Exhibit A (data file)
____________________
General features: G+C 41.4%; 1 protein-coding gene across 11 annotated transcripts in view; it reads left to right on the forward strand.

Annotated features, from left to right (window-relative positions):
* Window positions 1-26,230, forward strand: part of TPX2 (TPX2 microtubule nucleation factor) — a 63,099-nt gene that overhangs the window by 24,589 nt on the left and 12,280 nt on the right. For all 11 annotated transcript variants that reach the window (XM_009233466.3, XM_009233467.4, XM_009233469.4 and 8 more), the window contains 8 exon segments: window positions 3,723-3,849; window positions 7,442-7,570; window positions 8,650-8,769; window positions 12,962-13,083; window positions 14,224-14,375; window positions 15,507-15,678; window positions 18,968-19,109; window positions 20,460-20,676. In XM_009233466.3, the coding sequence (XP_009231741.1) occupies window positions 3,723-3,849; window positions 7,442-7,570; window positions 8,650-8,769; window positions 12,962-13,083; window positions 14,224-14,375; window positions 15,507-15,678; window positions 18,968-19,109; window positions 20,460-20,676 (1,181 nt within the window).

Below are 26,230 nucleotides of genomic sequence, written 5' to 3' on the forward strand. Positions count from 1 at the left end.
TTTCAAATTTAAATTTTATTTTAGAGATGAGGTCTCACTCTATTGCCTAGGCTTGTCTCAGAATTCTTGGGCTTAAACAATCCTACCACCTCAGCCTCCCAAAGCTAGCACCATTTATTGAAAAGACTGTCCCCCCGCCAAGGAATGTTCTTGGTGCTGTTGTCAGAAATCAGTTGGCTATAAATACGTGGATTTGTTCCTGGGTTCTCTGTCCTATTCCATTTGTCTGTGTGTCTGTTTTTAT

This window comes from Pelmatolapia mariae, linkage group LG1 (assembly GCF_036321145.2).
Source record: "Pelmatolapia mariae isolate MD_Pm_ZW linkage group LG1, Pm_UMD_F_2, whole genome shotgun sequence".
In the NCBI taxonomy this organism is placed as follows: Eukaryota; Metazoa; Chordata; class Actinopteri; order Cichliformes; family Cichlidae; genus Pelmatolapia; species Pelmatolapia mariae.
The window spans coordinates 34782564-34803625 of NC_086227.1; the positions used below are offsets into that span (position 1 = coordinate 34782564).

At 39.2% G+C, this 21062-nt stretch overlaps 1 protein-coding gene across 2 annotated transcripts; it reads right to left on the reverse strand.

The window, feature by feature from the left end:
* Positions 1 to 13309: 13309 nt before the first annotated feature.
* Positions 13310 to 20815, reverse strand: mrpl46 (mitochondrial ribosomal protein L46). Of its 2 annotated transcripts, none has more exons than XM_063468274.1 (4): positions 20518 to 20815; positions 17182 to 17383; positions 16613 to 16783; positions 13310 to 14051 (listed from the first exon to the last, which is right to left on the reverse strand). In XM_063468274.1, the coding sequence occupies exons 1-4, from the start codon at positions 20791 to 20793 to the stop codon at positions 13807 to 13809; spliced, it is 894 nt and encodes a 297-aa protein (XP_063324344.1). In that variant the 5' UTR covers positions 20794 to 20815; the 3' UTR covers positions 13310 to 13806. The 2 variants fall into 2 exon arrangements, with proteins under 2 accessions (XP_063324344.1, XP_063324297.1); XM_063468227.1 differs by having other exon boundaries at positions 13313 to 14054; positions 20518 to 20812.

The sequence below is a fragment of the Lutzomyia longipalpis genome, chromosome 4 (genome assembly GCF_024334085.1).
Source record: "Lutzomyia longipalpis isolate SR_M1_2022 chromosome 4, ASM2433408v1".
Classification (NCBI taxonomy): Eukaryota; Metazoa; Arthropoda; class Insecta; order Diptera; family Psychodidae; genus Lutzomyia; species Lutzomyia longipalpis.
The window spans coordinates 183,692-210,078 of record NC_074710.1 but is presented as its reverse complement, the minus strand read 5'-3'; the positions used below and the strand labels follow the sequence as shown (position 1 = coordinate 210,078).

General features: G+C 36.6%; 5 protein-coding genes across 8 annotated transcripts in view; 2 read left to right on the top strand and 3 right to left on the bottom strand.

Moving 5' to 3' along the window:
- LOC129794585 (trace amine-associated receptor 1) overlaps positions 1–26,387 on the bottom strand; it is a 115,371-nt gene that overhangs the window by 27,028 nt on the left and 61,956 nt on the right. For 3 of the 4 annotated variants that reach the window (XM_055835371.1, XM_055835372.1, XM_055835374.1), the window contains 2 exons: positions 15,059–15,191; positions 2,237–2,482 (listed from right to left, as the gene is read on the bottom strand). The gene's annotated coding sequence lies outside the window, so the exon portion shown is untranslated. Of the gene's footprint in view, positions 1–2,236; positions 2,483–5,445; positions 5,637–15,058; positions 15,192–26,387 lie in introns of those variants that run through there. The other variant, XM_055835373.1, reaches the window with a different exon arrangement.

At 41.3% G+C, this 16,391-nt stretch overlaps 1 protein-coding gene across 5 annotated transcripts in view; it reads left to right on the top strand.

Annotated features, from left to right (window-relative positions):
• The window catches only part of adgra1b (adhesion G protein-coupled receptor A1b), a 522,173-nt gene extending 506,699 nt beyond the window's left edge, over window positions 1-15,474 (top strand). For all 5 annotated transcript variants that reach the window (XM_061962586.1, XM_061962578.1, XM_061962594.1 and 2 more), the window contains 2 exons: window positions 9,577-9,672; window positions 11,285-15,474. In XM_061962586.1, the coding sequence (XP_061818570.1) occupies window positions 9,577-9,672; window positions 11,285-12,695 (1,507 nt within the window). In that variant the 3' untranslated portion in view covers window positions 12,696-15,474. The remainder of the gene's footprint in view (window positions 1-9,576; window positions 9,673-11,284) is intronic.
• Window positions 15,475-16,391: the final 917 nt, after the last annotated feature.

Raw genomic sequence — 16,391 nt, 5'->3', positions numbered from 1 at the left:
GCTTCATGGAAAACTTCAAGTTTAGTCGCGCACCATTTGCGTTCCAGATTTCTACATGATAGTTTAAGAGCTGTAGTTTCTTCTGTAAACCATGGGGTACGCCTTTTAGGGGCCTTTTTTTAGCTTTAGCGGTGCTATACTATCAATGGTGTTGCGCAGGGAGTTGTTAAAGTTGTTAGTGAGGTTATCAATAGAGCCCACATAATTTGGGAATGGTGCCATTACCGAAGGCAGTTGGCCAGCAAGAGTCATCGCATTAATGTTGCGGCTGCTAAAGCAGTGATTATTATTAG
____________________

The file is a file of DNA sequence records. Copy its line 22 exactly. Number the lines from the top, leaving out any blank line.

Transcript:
Annotated features, from left to right (window-relative positions):